Pat Shingleton: "Dams and Rivers..."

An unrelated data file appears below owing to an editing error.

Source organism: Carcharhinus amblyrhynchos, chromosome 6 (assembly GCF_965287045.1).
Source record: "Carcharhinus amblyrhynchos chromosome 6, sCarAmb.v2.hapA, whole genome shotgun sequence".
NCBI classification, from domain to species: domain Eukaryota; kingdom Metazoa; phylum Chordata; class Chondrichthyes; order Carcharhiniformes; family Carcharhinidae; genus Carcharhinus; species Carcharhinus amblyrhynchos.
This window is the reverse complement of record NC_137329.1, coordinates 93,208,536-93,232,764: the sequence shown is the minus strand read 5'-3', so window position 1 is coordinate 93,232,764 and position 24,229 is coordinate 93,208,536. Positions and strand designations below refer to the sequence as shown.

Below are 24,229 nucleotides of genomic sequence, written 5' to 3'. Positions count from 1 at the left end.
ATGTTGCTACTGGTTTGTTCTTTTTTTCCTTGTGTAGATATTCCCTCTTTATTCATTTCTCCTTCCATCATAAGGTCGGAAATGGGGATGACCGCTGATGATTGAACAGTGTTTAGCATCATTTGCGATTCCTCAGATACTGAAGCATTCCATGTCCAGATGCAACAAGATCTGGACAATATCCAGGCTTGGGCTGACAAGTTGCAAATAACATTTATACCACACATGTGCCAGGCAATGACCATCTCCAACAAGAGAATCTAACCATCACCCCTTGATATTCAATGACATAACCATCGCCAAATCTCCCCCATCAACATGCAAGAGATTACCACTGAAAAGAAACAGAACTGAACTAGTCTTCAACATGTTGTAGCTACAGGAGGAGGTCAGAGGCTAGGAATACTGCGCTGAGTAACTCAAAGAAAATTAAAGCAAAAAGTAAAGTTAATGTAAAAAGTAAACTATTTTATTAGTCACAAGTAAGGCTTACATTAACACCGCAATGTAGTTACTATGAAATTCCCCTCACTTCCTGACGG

The Pacific Institute reported that China is the most dammed nation in the world, followed by the United States, India, Japan, Spain and Canada. Outside Magazine furthered the report, mentioning that 47,665 large dams exist in 140 countries and the weight of their water is so immense scientists believe it alters the speed of the earth’s rotation. One-fifth of the world’s electricity is supplied by these structures along with the irrigation of one-sixth of the world’s food supply. The downside is that 80 million people have been displaced by dams worldwide. Some believe that dams prevent fish migration and alter water flow and temperature. Over the years, more than 212 dams have been demolished. Due to the extensive flooding on the upper reaches of the Missouri and Mississippi, our levels here will also rise. Yesterday the reading in Baton Rouge was 30.4 feet, sliding up to 34.2 by next Tuesday. Here are some items posted from the National Weather Service Forecast Center’s Mississippi River Flood History. In 1543 Hernando Desoto experienced a 40 day flood near what-is-now Memphis. In 1788 a land falling hurricane caused severe flooding which also marked the arrival of Acadian settlers at Fort Bute, Manchac and Baton Rouge. Another spring-flooding episode occurred in 1825, known as the last inundation of New Orleans on the lower Mississippi River. During the greatest flood in modern history on the lower sections of the river, Secretary of Commerce Herbert Hoover was propelled into the White House with legislation to control the river with flood control projects. One year later, construction on the Bonnet Carre Spillway began with a full capacity flow that would match the flow of Niagara Falls.